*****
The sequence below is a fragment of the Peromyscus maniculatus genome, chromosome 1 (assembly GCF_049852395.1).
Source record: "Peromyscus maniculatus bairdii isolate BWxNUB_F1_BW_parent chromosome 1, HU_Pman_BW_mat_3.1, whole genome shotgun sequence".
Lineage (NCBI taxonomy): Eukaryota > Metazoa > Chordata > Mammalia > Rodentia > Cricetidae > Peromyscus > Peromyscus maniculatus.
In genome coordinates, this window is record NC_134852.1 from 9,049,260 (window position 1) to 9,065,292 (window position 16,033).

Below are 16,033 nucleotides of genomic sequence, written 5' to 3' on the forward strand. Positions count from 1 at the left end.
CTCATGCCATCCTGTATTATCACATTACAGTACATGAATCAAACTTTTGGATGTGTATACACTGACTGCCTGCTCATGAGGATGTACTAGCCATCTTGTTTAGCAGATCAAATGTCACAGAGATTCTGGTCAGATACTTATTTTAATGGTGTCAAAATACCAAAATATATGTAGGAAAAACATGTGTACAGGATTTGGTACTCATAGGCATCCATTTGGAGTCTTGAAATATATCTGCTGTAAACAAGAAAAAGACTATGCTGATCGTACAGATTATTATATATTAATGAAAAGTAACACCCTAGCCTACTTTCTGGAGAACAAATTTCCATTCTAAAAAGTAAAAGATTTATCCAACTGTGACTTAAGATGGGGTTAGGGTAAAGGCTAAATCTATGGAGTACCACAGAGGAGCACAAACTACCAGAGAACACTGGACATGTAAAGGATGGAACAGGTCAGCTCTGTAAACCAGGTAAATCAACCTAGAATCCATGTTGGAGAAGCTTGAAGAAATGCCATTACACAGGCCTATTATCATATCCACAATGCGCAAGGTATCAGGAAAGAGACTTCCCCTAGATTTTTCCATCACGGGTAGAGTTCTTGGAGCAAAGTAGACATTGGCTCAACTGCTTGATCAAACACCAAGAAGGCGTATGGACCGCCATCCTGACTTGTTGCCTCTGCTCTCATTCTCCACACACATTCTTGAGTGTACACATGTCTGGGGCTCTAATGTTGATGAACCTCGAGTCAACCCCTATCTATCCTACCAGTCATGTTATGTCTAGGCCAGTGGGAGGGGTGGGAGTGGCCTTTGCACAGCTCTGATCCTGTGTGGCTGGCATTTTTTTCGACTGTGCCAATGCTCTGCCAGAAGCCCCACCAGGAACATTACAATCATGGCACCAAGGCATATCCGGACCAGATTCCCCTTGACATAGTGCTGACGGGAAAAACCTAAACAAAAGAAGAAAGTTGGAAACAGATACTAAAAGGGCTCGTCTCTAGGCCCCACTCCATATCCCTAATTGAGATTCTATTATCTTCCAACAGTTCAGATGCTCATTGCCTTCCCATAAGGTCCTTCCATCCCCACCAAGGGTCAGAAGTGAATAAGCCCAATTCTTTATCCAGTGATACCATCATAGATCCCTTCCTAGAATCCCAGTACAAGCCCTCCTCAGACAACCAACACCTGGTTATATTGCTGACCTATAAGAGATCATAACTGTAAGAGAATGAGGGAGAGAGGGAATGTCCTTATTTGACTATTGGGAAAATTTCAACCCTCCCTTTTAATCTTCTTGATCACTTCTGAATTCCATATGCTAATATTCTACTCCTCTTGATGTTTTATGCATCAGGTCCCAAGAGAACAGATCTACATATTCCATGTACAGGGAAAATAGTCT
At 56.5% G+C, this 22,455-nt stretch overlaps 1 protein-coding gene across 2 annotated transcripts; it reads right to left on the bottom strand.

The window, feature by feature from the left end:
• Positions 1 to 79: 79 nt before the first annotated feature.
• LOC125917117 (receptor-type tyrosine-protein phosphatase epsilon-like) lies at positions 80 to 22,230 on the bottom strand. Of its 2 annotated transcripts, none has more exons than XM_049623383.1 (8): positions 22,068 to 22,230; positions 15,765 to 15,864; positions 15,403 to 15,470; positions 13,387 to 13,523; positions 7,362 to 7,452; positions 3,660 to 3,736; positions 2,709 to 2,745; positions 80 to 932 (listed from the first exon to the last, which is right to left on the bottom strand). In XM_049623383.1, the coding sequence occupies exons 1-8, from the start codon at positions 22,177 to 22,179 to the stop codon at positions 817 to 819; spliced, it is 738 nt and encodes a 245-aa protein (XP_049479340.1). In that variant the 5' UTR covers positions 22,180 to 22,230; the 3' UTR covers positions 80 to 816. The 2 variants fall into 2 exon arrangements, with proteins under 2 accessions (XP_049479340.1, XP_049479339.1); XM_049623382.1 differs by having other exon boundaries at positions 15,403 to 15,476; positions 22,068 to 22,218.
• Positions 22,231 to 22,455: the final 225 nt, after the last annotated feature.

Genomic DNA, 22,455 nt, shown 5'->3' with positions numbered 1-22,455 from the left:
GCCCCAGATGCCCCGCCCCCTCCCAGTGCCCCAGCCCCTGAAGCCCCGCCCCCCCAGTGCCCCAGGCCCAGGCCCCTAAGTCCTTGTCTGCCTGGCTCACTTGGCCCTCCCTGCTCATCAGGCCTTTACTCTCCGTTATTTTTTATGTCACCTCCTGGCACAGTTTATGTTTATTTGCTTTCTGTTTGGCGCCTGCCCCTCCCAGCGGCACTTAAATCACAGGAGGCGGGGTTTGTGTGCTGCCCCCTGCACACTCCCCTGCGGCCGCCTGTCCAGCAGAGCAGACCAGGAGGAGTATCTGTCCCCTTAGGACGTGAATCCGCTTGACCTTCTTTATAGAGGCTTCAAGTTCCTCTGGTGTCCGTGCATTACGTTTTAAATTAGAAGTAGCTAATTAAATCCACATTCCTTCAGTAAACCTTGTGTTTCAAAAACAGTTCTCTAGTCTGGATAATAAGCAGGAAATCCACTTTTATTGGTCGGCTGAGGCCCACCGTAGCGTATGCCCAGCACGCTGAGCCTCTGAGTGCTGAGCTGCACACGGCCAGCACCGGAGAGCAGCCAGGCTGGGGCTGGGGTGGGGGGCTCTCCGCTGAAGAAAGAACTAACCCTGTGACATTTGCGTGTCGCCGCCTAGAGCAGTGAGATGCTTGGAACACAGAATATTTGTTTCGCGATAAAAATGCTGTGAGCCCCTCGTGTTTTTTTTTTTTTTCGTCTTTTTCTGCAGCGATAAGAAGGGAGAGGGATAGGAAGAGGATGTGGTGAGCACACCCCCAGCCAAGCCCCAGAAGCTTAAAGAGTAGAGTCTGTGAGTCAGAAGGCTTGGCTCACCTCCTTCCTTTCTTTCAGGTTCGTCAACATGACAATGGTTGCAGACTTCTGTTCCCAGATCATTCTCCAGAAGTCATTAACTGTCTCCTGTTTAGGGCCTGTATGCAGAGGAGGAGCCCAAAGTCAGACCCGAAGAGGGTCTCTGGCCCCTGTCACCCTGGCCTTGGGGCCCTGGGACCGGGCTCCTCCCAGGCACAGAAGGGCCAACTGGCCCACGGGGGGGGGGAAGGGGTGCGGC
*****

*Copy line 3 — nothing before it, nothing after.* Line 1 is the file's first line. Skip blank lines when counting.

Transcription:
Lineage (NCBI taxonomy): Eukaryota > Metazoa > Chordata > Mammalia > Rodentia > Cricetidae > Peromyscus > Peromyscus maniculatus.